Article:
Since WGN will not use PCI's script of narration in its independent telecast, the issue of registration and infringement of the script is irrelevant. In addition, the potential infringement of the decorative floats is barred under § 411(a) of the Copyright Act by PCI's failure to obtain, or even file for, copyright registration for the floats. This failure is not excused by § 411(b) because the floats are "fixed" long before their transmission, i.e., when constructed, and they are tangible objects not falling within the "sounds" or "images" covered by § 411(b).
Finally, in light of its findings that the parade itself is not a work of authorship entitled to copyright protection and that the live telecast of the parade has no copyright protection against a simultaneous and independent live telecast, the Court grants defendant's motion for summary judgment and denies plaintiff's motion for summary judgment regarding federal copyright protection. Accordingly, the Court does not reach the questions concerning First Amendment privilege and the "fair use" exception to copyright infringement. Insofar as it overlaps the "fixation" issue under Section 411(b), the Court's above analysis applies to that issue as well.
B. Lanham Act Protection
PCI argues that WGN's telecast will violate Section 43(a) of the Lanham Act. 15 U.S.C. § 1125(a). In support of this argument, PCI asserts that: (1) WGN's telecast of the parade will create a "false impression" of sponsorship; and (2) WGN's telecast of the parade will divert viewers away from WLS' telecast. Defendant WGN counters that PCI has failed to establish the "secondary meaning" necessary to associate the parade in the public's mind with PCI as its source or originator. In addition, WGN asserts that the plaintiff has failed to produce any evidence of a likelihood of confusion created by WGN's telecast.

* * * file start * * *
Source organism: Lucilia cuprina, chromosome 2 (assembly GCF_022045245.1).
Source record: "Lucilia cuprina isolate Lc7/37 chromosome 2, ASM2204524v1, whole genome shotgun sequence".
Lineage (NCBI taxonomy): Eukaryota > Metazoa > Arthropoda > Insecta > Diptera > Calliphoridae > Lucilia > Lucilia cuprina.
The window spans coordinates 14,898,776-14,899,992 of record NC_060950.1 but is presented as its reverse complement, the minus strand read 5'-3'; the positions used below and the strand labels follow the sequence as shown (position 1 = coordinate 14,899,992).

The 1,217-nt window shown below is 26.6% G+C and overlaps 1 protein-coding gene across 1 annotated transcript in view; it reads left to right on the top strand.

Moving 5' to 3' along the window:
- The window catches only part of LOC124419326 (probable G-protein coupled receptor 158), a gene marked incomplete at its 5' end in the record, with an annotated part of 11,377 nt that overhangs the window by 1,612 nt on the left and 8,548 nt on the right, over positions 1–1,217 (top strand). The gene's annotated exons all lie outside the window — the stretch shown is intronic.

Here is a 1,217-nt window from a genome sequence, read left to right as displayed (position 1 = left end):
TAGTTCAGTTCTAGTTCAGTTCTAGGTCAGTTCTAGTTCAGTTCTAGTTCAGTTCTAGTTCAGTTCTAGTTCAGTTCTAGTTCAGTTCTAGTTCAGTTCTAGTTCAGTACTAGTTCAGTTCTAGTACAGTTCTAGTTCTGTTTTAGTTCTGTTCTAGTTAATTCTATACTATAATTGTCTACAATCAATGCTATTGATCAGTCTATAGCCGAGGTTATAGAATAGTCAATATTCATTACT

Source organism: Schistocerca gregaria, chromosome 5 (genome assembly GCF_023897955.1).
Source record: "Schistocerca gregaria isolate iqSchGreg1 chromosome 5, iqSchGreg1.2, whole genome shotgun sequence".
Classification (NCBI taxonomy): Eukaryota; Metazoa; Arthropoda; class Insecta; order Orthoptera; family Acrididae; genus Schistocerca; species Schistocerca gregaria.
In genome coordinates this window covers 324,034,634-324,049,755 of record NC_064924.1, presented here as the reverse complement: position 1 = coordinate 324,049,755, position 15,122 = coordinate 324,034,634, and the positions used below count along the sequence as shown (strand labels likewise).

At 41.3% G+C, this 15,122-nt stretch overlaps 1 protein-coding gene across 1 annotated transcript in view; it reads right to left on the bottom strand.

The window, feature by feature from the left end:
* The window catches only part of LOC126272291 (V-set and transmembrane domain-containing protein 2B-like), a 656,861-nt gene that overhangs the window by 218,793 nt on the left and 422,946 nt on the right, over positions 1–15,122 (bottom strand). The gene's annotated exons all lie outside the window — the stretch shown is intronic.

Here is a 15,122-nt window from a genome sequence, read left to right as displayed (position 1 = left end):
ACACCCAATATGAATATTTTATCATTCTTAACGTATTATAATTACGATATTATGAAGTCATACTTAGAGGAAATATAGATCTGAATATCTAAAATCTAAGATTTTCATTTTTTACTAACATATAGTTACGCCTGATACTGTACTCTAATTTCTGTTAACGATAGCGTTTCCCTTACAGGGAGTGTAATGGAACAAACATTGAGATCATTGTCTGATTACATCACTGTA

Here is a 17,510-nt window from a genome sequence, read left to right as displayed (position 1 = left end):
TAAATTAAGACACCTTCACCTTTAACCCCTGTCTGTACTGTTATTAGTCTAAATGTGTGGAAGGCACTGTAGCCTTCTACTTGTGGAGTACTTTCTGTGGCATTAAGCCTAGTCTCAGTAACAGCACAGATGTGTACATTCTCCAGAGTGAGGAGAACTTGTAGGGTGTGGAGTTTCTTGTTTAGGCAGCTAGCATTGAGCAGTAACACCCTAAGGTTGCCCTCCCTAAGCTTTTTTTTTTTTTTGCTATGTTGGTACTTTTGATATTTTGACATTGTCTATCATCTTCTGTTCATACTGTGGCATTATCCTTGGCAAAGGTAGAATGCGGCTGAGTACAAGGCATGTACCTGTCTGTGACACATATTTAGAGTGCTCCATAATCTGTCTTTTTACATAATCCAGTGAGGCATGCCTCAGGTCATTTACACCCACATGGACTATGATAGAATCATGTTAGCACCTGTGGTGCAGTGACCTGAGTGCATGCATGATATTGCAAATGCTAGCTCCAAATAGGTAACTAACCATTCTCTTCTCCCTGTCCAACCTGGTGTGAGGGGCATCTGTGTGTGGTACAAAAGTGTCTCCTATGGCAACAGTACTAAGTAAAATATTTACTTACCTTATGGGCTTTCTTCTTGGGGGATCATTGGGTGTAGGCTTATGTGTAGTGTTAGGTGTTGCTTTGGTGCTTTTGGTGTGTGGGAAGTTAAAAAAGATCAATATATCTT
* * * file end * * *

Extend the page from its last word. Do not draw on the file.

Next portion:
The Court finds the result and reasoning in Walt-West Enterprises v. Gannett Co., 695 F.2d 1050 (7th Cir.1982) to be persuasive in the present case. In Walt-West, two competing FM radio stations disputed each other's use of "FM 107" to designate a radio frequency near 107 mHz. The Seventh Circuit Court of Appeals reversed injunctive relief granted under Section 43(a), finding insufficient proof of secondary meaning in the designation of "FM 107." The insufficient proof of secondary meaning was linked to the consequent failure of the plaintiff in Walt-West to prove likelihood of confusion in the public's mind. Id. at 1063.
In the present case, PCI's conclusory statement that WGN's telecast of the parade will necessarily create the false impression that WGN is somehow connected *1505 with PCI falls far short of establishing likelihood of confusion and the secondary meaning associating PCI with the parade, which is a necessary basis for any public confusion.
C. State and Common Law Claims
Section § 1338(b), 28 U.S.C., provides for federal court jurisdiction over state and common law unfair competition claims when they are "joined with a substantial and related claim under the copyright ... laws." 28 U.S.C. § 1338(b). Although a district court has subject matter jurisdiction of an unfair competition claim when it is joined with a substantial and related claim under the copyright laws, in the exercise of its discretion, the district court may dismiss the pendent claim when the federal claim is dismissed prior to trial. Jason v. Fonda, 526 F. Supp. 774, 778 (C.D. Cal.1981) (citing Wham-O-Mfg. Co. v. Paradise Mfg. Co., 327 F.2d 748, 753 (9th Cir. 1964)). See also Davis v. United Artists, Inc., 547 F. Supp. 722, 728 (S.D.N.Y.1982) (copyright and trademark claims dismissed prior to trial).
In the present case, the Court finds no cause of action for plaintiff's claims under federal copyright and unfair trade practice laws. Accordingly, in the exercise of its discretion, the Court dismisses plaintiff's remaining state and common law claims, based on unfair competition, misappropriation, and unjust enrichment, for lack of pendent jurisdiction. The Court notes that the plaintiff may very well have a good cause of action on its state and common law claims. However, since WGN does business in Illinois, diversity is lacking in this case and the Court has no jurisdiction to hear those claims.
For the reasons stated above, the Court grants defendant's motion for summary judgment and denies plaintiff's motion for summary judgment on its claims brought under the federal copyright and unfair trade practice laws. Accordingly, plaintiff's remaining state and common law claims are dismissed for lack of pendent jurisdiction.
IT IS SO ORDERED.